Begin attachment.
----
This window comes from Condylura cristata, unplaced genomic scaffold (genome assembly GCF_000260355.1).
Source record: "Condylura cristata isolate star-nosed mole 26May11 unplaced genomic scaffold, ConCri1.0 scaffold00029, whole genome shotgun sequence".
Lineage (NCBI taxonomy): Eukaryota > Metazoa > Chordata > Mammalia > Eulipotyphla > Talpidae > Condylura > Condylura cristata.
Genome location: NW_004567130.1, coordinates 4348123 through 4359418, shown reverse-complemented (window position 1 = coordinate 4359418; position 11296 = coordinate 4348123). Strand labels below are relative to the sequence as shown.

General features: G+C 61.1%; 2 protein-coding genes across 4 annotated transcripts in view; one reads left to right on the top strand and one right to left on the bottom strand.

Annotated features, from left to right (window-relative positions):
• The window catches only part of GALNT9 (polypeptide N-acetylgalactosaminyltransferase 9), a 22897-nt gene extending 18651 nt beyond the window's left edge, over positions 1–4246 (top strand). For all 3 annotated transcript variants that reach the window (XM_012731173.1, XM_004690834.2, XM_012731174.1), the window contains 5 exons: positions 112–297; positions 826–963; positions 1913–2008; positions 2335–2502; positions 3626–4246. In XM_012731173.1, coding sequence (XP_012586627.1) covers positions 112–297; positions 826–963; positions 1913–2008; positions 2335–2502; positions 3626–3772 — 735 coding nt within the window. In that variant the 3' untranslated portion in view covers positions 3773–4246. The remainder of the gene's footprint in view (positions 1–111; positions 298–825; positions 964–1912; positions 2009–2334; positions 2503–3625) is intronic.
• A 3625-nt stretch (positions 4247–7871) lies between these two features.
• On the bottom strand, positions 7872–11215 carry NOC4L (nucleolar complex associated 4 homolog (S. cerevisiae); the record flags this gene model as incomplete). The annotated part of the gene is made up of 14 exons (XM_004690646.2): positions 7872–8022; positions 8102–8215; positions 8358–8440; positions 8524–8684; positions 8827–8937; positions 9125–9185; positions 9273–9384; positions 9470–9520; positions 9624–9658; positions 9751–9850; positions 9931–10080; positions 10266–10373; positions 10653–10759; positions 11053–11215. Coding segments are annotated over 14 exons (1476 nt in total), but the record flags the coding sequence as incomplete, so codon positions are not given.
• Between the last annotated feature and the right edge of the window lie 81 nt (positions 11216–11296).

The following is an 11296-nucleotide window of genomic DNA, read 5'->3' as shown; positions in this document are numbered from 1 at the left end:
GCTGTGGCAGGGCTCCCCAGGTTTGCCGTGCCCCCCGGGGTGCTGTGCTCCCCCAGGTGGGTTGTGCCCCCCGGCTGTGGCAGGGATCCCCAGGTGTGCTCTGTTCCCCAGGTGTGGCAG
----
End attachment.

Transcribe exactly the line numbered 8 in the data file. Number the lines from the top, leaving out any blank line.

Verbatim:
• A 3625-nt stretch (positions 4247–7871) lies between these two features.